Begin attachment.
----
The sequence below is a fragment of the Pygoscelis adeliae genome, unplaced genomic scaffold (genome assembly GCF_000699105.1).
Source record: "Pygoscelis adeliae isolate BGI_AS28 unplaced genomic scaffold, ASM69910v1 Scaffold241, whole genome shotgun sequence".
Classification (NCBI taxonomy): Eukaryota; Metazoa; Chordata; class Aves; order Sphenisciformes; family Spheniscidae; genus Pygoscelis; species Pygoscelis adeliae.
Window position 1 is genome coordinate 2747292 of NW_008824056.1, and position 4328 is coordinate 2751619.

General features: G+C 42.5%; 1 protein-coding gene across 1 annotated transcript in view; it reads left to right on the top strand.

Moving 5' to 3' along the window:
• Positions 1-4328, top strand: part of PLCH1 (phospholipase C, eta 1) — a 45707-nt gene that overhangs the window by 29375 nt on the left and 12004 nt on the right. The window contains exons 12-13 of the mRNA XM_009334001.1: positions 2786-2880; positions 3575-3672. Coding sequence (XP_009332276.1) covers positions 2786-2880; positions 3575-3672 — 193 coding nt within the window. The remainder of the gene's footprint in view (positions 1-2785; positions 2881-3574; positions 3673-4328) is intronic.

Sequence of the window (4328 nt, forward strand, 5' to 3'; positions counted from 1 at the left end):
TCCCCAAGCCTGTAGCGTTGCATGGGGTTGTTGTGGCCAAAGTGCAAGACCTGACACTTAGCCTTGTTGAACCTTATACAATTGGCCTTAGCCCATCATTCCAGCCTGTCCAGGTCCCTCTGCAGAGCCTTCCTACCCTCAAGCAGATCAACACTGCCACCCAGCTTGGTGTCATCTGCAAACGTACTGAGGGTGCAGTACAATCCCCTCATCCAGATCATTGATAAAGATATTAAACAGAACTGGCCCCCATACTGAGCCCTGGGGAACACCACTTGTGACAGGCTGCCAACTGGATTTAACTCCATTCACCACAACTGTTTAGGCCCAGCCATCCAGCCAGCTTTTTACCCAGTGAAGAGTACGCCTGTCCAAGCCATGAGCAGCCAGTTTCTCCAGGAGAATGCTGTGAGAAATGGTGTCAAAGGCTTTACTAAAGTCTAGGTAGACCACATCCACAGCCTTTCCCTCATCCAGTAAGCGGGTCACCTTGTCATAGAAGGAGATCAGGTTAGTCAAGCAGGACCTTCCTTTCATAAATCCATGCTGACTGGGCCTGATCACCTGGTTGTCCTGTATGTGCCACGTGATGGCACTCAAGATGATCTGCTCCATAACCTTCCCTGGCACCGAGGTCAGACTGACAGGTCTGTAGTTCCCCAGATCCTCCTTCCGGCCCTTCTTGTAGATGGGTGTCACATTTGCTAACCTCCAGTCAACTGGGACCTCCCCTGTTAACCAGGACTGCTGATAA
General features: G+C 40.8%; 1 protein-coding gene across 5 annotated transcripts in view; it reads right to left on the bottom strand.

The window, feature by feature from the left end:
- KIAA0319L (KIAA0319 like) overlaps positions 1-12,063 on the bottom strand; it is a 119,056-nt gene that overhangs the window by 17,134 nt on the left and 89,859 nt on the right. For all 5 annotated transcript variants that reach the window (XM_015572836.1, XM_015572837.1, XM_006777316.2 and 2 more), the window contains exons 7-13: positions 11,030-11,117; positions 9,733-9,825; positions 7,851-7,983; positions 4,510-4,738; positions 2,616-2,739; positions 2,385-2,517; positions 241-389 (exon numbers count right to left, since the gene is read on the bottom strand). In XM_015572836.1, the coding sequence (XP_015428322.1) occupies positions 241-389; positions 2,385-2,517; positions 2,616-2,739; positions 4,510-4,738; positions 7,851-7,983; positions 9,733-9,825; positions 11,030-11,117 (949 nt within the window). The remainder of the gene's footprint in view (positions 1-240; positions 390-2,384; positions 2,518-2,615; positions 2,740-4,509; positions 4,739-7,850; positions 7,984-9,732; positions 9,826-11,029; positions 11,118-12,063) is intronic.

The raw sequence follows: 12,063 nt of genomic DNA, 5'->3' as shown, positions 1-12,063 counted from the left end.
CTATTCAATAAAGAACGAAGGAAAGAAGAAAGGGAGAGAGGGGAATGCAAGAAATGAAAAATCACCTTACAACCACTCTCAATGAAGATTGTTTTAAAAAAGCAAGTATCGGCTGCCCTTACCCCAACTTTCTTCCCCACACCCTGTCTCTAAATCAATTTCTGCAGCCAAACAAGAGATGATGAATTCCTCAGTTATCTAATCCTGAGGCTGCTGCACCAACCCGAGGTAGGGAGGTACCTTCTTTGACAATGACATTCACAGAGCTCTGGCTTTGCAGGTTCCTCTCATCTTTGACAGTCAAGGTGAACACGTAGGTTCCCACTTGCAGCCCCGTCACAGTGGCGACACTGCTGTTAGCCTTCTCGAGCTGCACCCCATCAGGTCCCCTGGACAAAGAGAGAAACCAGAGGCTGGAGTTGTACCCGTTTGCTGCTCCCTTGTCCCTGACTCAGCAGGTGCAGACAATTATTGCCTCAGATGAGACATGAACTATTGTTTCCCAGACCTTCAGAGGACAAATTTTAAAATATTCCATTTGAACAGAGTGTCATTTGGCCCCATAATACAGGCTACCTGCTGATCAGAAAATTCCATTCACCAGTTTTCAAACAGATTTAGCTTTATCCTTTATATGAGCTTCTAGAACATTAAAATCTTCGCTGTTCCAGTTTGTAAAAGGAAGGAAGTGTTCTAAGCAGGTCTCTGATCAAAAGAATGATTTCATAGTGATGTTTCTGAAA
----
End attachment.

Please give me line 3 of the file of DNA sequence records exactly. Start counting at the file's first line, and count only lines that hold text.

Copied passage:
Classification (NCBI taxonomy): Eukaryota; Metazoa; Chordata; class Aves; order Sphenisciformes; family Spheniscidae; genus Pygoscelis; species Pygoscelis adeliae.